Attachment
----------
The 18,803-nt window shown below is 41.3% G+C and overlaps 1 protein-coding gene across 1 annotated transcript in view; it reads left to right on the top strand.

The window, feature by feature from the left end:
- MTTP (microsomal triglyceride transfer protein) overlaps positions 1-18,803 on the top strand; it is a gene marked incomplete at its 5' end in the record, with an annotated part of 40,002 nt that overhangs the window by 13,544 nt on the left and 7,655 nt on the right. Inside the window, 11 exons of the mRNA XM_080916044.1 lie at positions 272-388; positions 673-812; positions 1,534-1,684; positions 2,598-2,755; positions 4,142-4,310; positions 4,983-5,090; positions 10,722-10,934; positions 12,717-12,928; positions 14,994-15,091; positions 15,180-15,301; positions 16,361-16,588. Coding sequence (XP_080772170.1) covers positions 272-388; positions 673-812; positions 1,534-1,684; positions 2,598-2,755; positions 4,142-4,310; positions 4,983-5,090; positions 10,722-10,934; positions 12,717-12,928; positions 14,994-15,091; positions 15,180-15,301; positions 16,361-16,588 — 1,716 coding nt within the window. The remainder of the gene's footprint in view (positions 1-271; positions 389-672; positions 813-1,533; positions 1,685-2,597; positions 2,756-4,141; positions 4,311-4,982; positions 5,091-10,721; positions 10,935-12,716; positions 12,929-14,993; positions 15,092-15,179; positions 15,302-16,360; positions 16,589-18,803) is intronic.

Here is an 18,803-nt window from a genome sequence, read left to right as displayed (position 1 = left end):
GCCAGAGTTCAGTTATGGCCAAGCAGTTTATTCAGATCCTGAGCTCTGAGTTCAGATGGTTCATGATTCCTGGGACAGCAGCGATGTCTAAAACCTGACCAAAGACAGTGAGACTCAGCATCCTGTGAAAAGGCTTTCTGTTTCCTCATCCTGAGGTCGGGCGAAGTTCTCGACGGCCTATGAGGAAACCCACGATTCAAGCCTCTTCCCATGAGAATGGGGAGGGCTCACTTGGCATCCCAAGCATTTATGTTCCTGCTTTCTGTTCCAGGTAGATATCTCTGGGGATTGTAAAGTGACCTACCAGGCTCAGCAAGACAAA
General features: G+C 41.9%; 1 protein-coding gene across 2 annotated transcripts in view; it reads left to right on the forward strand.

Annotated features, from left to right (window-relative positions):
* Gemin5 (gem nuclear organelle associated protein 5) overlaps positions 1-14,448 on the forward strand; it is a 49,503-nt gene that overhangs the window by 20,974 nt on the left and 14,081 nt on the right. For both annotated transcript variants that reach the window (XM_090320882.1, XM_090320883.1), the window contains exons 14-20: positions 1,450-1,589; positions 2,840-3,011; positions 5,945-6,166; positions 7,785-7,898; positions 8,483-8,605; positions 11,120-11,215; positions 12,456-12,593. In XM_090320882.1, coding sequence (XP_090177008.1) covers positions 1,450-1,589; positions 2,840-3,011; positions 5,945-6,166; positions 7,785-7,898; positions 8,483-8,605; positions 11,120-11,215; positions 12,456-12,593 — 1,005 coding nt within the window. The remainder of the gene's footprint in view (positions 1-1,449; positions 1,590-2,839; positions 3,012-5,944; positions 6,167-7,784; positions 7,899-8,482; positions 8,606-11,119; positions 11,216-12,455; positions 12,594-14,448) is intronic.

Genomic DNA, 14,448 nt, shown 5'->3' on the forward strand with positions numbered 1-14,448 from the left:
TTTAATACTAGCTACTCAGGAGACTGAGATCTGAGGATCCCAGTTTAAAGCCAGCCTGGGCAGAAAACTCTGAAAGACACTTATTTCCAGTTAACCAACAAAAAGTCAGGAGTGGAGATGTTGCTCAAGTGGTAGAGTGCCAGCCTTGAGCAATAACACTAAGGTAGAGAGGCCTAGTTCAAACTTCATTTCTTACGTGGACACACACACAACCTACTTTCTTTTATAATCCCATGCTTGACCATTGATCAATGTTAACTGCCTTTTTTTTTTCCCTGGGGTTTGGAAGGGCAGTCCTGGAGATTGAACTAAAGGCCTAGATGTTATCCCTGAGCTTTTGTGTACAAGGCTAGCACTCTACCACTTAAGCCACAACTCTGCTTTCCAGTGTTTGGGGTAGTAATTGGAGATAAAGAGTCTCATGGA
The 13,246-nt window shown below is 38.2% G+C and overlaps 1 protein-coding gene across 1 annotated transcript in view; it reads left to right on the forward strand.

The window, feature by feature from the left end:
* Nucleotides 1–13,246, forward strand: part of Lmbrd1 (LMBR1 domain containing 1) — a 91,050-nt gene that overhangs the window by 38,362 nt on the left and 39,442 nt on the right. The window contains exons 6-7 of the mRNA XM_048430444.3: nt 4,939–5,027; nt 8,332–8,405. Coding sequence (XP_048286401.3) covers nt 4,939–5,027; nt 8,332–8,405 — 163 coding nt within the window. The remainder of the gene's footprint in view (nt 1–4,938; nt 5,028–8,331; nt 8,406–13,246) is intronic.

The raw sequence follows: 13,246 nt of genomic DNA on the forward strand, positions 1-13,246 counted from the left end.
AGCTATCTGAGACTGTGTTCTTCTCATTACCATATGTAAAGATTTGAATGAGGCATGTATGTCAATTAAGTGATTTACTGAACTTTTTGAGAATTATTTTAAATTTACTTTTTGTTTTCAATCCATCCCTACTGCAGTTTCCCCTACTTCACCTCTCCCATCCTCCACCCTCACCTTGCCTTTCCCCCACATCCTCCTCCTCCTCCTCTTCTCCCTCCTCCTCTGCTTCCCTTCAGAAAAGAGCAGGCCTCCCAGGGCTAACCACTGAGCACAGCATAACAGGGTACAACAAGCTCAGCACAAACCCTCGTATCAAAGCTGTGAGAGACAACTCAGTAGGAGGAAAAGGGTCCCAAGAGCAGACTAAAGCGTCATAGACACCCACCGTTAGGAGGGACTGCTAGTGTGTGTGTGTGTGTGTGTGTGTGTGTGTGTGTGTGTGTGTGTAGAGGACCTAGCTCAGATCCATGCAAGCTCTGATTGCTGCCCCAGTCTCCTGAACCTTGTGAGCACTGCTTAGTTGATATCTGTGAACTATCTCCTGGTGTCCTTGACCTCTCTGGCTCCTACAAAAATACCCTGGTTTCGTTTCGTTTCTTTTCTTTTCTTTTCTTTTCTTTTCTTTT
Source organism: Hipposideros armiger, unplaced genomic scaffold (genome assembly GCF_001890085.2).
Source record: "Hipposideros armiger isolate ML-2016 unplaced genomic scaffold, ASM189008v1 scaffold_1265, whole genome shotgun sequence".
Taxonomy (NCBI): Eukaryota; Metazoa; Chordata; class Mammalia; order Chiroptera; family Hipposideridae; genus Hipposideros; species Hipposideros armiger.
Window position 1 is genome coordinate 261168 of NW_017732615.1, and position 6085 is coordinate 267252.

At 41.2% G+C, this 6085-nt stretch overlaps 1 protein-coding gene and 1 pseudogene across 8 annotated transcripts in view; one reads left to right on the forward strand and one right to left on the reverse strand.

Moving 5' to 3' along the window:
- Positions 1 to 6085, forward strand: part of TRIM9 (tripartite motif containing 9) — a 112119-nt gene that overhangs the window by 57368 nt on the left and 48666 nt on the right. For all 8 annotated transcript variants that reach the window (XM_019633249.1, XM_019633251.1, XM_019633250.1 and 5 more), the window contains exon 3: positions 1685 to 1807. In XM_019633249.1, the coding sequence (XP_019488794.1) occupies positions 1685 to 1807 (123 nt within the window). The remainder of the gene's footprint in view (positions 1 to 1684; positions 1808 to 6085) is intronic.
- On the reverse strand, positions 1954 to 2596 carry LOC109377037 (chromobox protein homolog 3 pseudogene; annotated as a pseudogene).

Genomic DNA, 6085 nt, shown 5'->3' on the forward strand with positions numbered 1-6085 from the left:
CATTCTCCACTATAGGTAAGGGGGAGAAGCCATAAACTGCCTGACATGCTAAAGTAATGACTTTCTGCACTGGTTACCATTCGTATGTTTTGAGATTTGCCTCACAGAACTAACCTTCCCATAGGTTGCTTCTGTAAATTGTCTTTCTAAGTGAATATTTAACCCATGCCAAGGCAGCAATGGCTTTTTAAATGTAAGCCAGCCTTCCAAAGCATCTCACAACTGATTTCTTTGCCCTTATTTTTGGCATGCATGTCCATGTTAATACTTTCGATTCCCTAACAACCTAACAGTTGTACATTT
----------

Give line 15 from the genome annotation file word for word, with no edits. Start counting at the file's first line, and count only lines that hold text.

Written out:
AGCTATCTGAGACTGTGTTCTTCTCATTACCATATGTAAAGATTTGAATGAGGCATGTATGTCAATTAAGTGATTTACTGAACTTTTTGAGAATTATTTTAAATTTACTTTTTGTTTTCAATCCATCCCTACTGCAGTTTCCCCTACTTCACCTCTCCCATCCTCCACCCTCACCTTGCCTTTCCCCCACATCCTCCTCCTCCTCCTCTTCTCCCTCCTCCTCTGCTTCCCTTCAGAAAAGAGCAGGCCTCCCAGGGCTAACCACTGAGCACAGCATAACAGGGTACAACAAGCTCAGCACAAACCCTCGTATCAAAGCTGTGAGAGACAACTCAGTAGGAGGAAAAGGGTCCCAAGAGCAGACTAAAGCGTCATAGACACCCACCGTTAGGAGGGACTGCTAGTGTGTGTGTGTGTGTGTGTGTGTGTGTGTGTGTGTGTGTGTGTAGAGGACCTAGCTCAGATCCATGCAAGCTCTGATTGCTGCCCCAGTCTCCTGAACCTTGTGAGCACTGCTTAGTTGATATCTGTGAACTATCTCCTGGTGTCCTTGACCTCTCTGGCTCCTACAAAAATACCCTGGTTTCGTTTCGTTTCTTTTCTTTTCTTTTCTTTTCTTTTCTTTT